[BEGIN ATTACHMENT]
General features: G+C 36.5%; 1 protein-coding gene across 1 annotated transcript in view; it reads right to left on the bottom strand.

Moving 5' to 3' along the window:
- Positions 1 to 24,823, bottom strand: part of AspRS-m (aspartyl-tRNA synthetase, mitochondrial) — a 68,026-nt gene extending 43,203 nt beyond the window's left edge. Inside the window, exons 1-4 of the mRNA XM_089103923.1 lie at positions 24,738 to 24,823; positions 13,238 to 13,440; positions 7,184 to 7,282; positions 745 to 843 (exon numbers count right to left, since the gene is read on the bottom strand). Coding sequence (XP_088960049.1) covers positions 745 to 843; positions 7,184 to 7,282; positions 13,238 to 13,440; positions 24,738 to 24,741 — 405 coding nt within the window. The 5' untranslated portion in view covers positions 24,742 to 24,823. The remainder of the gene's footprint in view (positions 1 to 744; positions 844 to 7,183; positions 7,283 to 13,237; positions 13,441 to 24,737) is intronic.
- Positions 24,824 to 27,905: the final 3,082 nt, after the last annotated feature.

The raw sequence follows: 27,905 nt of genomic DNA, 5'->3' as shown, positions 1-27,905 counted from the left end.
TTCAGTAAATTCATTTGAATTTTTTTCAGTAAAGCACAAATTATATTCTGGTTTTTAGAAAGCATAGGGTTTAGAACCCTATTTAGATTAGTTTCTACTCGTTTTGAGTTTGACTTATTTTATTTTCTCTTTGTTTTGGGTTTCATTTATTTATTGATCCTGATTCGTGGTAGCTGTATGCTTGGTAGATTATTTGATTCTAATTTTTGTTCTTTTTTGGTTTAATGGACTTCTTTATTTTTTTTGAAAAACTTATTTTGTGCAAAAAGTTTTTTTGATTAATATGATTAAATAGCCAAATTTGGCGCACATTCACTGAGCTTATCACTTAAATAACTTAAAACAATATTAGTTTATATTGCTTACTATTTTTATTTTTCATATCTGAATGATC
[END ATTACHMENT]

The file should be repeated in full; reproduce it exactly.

General features: G+C 36.5%; 1 protein-coding gene across 1 annotated transcript in view; it reads right to left on the bottom strand.

Moving 5' to 3' along the window:
- Positions 1 to 24,823, bottom strand: part of AspRS-m (aspartyl-tRNA synthetase, mitochondrial) — a 68,026-nt gene extending 43,203 nt beyond the window's left edge. Inside the window, exons 1-4 of the mRNA XM_089103923.1 lie at positions 24,738 to 24,823; positions 13,238 to 13,440; positions 7,184 to 7,282; positions 745 to 843 (exon numbers count right to left, since the gene is read on the bottom strand). Coding sequence (XP_088960049.1) covers positions 745 to 843; positions 7,184 to 7,282; positions 13,238 to 13,440; positions 24,738 to 24,741 — 405 coding nt within the window. The 5' untranslated portion in view covers positions 24,742 to 24,823. The remainder of the gene's footprint in view (positions 1 to 744; positions 844 to 7,183; positions 7,283 to 13,237; positions 13,441 to 24,737) is intronic.
- Positions 24,824 to 27,905: the final 3,082 nt, after the last annotated feature.

The raw sequence follows: 27,905 nt of genomic DNA, 5'->3' as shown, positions 1-27,905 counted from the left end.
TTCAGTAAATTCATTTGAATTTTTTTCAGTAAAGCACAAATTATATTCTGGTTTTTAGAAAGCATAGGGTTTAGAACCCTATTTAGATTAGTTTCTACTCGTTTTGAGTTTGACTTATTTTATTTTCTCTTTGTTTTGGGTTTCATTTATTTATTGATCCTGATTCGTGGTAGCTGTATGCTTGGTAGATTATTTGATTCTAATTTTTGTTCTTTTTTGGTTTAATGGACTTCTTTATTTTTTTTGAAAAACTTATTTTGTGCAAAAAGTTTTTTTGATTAATATGATTAAATAGCCAAATTTGGCGCACATTCACTGAGCTTATCACTTAAATAACTTAAAACAATATTAGTTTATATTGCTTACTATTTTTATTTTTCATATCTGAATGATC